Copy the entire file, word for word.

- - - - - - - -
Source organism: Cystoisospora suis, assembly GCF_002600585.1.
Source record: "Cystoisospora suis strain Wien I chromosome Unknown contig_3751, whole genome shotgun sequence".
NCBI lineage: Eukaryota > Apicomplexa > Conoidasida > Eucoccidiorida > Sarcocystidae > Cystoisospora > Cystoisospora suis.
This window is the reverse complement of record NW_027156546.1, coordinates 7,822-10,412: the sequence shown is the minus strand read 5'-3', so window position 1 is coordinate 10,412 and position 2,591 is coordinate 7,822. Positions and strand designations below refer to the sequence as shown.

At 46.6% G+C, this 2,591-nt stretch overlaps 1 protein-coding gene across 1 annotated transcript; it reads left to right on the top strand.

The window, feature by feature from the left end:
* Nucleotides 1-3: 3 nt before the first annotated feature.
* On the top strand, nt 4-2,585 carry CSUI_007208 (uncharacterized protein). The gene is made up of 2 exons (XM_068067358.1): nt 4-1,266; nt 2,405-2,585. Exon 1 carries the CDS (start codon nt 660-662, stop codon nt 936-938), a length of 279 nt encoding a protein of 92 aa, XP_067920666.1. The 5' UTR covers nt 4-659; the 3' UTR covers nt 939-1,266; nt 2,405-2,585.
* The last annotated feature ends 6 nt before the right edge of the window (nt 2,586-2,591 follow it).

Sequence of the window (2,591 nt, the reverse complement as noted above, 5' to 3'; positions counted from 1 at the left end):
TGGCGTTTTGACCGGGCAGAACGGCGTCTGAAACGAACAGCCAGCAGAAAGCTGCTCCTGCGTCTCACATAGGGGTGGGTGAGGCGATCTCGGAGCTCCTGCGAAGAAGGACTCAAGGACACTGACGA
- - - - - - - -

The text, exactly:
Source organism: Cystoisospora suis, assembly GCF_002600585.1.
Source record: "Cystoisospora suis strain Wien I chromosome Unknown contig_3751, whole genome shotgun sequence".
NCBI lineage: Eukaryota > Apicomplexa > Conoidasida > Eucoccidiorida > Sarcocystidae > Cystoisospora > Cystoisospora suis.
This window is the reverse complement of record NW_027156546.1, coordinates 7,822-10,412: the sequence shown is the minus strand read 5'-3', so window position 1 is coordinate 10,412 and position 2,591 is coordinate 7,822. Positions and strand designations below refer to the sequence as shown.

At 46.6% G+C, this 2,591-nt stretch overlaps 1 protein-coding gene across 1 annotated transcript; it reads left to right on the top strand.

The window, feature by feature from the left end:
* Nucleotides 1-3: 3 nt before the first annotated feature.
* On the top strand, nt 4-2,585 carry CSUI_007208 (uncharacterized protein). The gene is made up of 2 exons (XM_068067358.1): nt 4-1,266; nt 2,405-2,585. Exon 1 carries the CDS (start codon nt 660-662, stop codon nt 936-938), a length of 279 nt encoding a protein of 92 aa, XP_067920666.1. The 5' UTR covers nt 4-659; the 3' UTR covers nt 939-1,266; nt 2,405-2,585.
* The last annotated feature ends 6 nt before the right edge of the window (nt 2,586-2,591 follow it).

Sequence of the window (2,591 nt, the reverse complement as noted above, 5' to 3'; positions counted from 1 at the left end):
TGGCGTTTTGACCGGGCAGAACGGCGTCTGAAACGAACAGCCAGCAGAAAGCTGCTCCTGCGTCTCACATAGGGGTGGGTGAGGCGATCTCGGAGCTCCTGCGAAGAAGGACTCAAGGACACTGACGA